The use of this model helps nurses in that ward to identify patients that are in risk of developing pressure ulcer, as when assessing a patient’s activities of living nurses will find out about patient’s diet and fluid intakes, mobility, any existing medical condition, any medication that is being used, mental state and any other risk factors that may help on the development of the pressure ulcer. Also, the nurse will know if these factors are a usual pattern in patient’s life or they are actual/potential problems, which can be affected by life spam, dependence/independence continuum, and other factors that can influence the activities of life and have been mentioned before. The nurses also used Waterlow Pressure Sore Prevention tool as complementary assessment. This tool helps the nurses to assess some activities of living, like eating and drinking, mobilizing, eliminating, based in the actual patient’s condition and identify the risk of development of pressure ulcer.

In order to deliver care, nurses need to be competent and to have knowledge. We can develop knowledge from education, clinical or life experience, intuition, and nurses need to develop and use relevant ways of knowing that improve patient care (Bailey, 2004). Carper (1978) identified four types of nursing knowledge: empirical, aesthetic, personal and ethical (Basford and Slevin, 2003).

Empirical knowledge is the science knowledge of nursing. It includes theoretical knowledge from books, journals and conferences and draws on traditional ideas of science (Edwards, 2002), and research will support practice. When assessing the patient, Claire used her empirical knowledge to identify the risk of developing pressure sore demonstrating knowledge about what may cause pressure ulcer, anatomy of skin, risk factors for development of pressure ulcer, nutrition; and when the patient had already developed pressure ulcer, she could prove her scientific knowledge in wound healing, required interventions, dressing and aseptic technique.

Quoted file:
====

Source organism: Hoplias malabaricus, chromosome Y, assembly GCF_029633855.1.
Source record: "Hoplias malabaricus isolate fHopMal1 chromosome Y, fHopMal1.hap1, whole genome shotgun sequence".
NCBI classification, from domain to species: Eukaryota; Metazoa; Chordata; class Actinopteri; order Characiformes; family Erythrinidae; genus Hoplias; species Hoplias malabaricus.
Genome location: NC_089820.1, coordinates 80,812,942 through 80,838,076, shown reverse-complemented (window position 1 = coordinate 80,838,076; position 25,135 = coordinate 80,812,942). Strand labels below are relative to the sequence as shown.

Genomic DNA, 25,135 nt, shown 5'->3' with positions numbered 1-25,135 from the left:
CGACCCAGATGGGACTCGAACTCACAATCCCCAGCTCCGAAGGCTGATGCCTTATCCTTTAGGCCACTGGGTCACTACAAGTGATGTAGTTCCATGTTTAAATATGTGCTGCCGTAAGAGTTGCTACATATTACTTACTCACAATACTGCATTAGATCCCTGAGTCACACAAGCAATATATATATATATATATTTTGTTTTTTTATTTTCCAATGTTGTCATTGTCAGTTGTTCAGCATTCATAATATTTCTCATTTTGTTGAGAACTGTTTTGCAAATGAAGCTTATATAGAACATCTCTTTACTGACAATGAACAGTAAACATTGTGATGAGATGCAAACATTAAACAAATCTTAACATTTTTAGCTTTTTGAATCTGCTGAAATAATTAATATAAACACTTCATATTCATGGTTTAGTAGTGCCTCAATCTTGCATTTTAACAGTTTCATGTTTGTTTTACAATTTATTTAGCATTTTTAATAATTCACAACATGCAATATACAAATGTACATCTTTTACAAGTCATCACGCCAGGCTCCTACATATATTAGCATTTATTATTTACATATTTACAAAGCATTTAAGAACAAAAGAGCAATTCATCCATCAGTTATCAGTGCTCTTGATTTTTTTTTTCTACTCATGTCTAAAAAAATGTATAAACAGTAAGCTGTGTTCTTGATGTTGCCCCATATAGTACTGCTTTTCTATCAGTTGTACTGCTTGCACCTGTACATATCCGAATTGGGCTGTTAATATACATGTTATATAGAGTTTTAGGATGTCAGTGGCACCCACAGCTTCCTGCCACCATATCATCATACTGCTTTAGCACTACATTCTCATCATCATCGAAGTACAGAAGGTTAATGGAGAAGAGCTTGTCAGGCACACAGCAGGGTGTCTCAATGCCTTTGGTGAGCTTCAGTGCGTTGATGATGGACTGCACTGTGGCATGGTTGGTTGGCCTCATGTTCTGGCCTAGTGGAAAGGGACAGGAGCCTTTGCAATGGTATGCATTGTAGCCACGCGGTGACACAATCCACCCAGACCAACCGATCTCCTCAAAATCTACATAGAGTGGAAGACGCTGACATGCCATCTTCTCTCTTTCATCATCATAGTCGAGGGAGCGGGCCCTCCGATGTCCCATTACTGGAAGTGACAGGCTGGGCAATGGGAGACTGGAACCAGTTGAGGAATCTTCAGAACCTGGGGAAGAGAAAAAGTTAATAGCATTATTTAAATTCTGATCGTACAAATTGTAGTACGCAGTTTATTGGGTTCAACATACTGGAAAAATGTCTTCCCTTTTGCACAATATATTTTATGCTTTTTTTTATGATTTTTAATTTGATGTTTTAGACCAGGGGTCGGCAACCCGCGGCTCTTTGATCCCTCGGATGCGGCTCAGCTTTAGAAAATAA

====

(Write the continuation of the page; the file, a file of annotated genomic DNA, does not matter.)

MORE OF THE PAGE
Aesthetic knowledge is the art of nursing. It is the knowledge of doing nursing (Basford and Slevin, 2003). It is the nurse’s perception of what is important to the patient. This knowledge described as empathy, understanding and perception of the experience, needs and preferences of patients (Carper, 1978) and it could be observed when Claire showed empathy when communicating with the patient during the assessment, introducing herself and explain what she was doing. Also, she was always worried to maintain patient dignity and treat people as individuals.

Ethical knowledge is concerned with notions of right and wrong (Basford and Slevin, 2003). It is about moral knowledge, decision-making, and prioritising. It includes what is good, right and responsible, and involves confronting conflicting values (Edwards, 2002). It is part of every day work of nurses. As part of our ethical knowledge, we explained to the patients step by step what we were about to do, introducing ourselves and making sure they have understood the what was going on; and asked for patient’s consent before begin the treatment or care (NMC, 2008) as it is patient’s right to decline this treatment or care. And as part of her duty of care, Claire always ensures that all patients in risk of developing pressure ulcer have skin assessment done and incorporated in their care plan.